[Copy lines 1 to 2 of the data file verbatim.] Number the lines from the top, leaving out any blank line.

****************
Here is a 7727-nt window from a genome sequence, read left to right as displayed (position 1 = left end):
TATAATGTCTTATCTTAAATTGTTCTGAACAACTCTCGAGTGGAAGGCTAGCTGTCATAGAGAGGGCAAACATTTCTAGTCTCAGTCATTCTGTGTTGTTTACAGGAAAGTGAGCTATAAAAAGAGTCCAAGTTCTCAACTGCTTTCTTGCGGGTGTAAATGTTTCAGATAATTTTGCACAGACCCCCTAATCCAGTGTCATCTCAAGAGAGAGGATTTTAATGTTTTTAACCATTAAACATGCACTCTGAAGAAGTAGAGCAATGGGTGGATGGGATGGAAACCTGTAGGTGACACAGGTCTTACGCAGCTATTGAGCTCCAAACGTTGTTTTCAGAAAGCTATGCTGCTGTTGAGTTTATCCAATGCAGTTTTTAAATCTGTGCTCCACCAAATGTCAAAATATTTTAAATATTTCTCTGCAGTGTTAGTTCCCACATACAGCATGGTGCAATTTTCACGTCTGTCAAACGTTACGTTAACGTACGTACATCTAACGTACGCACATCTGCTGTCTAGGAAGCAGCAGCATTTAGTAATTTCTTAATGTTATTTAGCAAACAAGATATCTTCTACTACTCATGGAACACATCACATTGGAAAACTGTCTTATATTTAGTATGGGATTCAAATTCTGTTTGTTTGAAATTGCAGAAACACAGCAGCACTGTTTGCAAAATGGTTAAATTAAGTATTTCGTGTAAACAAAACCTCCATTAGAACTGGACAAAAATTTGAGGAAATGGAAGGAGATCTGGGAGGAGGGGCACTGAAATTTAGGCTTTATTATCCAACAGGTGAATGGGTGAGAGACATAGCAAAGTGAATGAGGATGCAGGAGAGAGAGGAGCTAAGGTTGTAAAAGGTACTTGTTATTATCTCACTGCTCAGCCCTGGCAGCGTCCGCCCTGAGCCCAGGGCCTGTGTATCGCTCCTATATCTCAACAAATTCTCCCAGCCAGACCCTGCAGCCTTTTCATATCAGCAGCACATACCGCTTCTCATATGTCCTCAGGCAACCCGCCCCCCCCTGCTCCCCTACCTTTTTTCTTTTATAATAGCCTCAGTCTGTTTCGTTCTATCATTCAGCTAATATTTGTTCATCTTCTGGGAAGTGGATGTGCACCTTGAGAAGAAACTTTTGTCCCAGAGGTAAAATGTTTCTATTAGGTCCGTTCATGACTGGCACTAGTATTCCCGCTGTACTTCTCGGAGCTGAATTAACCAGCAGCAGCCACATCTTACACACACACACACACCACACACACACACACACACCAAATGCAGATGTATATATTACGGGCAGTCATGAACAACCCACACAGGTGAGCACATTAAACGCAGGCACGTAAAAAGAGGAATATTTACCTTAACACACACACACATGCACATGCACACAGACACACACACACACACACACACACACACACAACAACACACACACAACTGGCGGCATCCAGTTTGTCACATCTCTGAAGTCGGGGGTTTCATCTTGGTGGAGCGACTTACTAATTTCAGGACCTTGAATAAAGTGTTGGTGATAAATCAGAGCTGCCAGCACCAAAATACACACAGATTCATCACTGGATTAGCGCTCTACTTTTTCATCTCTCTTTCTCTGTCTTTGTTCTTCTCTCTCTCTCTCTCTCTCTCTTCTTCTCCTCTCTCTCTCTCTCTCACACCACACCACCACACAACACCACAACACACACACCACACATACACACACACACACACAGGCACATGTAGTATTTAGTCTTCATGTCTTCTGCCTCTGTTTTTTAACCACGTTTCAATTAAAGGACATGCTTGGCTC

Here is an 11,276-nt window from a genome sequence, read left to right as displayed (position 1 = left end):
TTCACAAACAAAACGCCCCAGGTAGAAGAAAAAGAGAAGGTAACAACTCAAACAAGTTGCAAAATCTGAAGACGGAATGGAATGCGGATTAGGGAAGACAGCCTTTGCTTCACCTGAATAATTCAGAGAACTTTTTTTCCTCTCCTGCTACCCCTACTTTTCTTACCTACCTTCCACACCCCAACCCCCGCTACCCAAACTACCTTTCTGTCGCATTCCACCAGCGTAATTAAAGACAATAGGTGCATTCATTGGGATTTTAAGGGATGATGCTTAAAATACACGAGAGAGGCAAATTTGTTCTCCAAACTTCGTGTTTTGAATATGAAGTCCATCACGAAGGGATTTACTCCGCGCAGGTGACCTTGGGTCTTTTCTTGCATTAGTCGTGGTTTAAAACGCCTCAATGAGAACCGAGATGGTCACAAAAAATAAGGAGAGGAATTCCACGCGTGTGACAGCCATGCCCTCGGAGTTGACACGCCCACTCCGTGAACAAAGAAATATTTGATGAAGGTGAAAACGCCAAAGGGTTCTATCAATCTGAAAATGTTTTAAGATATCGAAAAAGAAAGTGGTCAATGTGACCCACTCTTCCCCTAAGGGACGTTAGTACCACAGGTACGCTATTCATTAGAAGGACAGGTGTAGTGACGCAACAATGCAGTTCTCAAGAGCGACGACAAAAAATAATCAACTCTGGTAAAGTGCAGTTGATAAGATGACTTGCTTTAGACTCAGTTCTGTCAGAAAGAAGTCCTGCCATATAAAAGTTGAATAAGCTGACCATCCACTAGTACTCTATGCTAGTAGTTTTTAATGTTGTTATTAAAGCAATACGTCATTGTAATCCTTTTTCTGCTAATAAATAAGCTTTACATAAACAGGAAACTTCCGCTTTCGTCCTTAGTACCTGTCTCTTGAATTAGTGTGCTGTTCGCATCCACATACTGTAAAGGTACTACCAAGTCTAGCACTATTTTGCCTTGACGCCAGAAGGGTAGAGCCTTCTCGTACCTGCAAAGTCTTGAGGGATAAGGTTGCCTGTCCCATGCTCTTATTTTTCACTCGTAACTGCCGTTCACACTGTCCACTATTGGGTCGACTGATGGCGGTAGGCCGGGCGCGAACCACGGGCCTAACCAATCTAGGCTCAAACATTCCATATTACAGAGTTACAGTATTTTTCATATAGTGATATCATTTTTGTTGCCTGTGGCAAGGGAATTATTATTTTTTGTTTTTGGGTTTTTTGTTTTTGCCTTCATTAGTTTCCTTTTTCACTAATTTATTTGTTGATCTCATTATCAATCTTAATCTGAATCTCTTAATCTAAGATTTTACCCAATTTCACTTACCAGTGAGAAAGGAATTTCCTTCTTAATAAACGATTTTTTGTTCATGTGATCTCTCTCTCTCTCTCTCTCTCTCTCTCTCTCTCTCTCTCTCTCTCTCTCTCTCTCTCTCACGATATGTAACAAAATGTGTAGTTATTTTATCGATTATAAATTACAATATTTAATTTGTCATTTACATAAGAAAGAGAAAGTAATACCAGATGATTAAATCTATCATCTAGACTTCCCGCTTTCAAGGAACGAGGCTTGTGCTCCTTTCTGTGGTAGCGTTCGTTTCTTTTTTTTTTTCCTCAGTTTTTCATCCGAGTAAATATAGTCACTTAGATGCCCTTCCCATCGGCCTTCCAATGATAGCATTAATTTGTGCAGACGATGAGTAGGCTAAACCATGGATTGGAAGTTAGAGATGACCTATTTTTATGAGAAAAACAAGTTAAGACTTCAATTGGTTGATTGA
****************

Here is a 7727-nt window from a genome sequence, read left to right as displayed (position 1 = left end):
TATAATGTCTTATCTTAAATTGTTCTGAACAACTCTCGAGTGGAAGGCTAGCTGTCATAGAGAGGGCAAACATTTCTAGTCTCAGTCATTCTGTGTTGTTTACAGGAAAGTGAGCTATAAAAAGAGTCCAAGTTCTCAACTGCTTTCTTGCGGGTGTAAATGTTTCAGATAATTTTGCACAGACCCCCTAATCCAGTGTCATCTCAAGAGAGAGGATTTTAATGTTTTTAACCATTAAACATGCACTCTGAAGAAGTAGAGCAATGGGTGGATGGGATGGAAACCTGTAGGTGACACAGGTCTTACGCAGCTATTGAGCTCCAAACGTTGTTTTCAGAAAGCTATGCTGCTGTTGAGTTTATCCAATGCAGTTTTTAAATCTGTGCTCCACCAAATGTCAAAATATTTTAAATATTTCTCTGCAGTGTTAGTTCCCACATACAGCATGGTGCAATTTTCACGTCTGTCAAACGTTACGTTAACGTACGTACATCTAACGTACGCACATCTGCTGTCTAGGAAGCAGCAGCATTTAGTAATTTCTTAATGTTATTTAGCAAACAAGATATCTTCTACTACTCATGGAACACATCACATTGGAAAACTGTCTTATATTTAGTATGGGATTCAAATTCTGTTTGTTTGAAATTGCAGAAACACAGCAGCACTGTTTGCAAAATGGTTAAATTAAGTATTTCGTGTAAACAAAACCTCCATTAGAACTGGACAAAAATTTGAGGAAATGGAAGGAGATCTGGGAGGAGGGGCACTGAAATTTAGGCTTTATTATCCAACAGGTGAATGGGTGAGAGACATAGCAAAGTGAATGAGGATGCAGGAGAGAGAGGAGCTAAGGTTGTAAAAGGTACTTGTTATTATCTCACTGCTCAGCCCTGGCAGCGTCCGCCCTGAGCCCAGGGCCTGTGTATCGCTCCTATATCTCAACAAATTCTCCCAGCCAGACCCTGCAGCCTTTTCATATCAGCAGCACATACCGCTTCTCATATGTCCTCAGGCAACCCGCCCCCCCCTGCTCCCCTACCTTTTTTCTTTTATAATAGCCTCAGTCTGTTTCGTTCTATCATTCAGCTAATATTTGTTCATCTTCTGGGAAGTGGATGTGCACCTTGAGAAGAAACTTTTGTCCCAGAGGTAAAATGTTTCTATTAGGTCCGTTCATGACTGGCACTAGTATTCCCGCTGTACTTCTCGGAGCTGAATTAACCAGCAGCAGCCACATCTTACACACACACACACACCACACACACACACACACACCAAATGCAGATGTATATATTACGGGCAGTCATGAACAACCCACACAGGTGAGCACATTAAACGCAGGCACGTAAAAAGAGGAATATTTACCTTAACACACACACACATGCACATGCACACAGACACACACACACACACACACACACACACACAACAACACACACACAACTGGCGGCATCCAGTTTGTCACATCTCTGAAGTCGGGGGTTTCATCTTGGTGGAGCGACTTACTAATTTCAGGACCTTGAATAAAGTGTTGGTGATAAATCAGAGCTGCCAGCACCAAAATACACACAGATTCATCACTGGATTAGCGCTCTACTTTTTCATCTCTCTTTCTCTGTCTTTGTTCTTCTCTCTCTCTCTCTCTCTCTCTTCTTCTCCTCTCTCTCTCTCTCTCACACCACACCACCACACAACACCACAACACACACACCACACATACACACACACACACACAGGCACATGTAGTATTTAGTCTTCATGTCTTCTGCCTCTGTTTTTTAACCACGTTTCAATTAAAGGACATGCTTGGCTC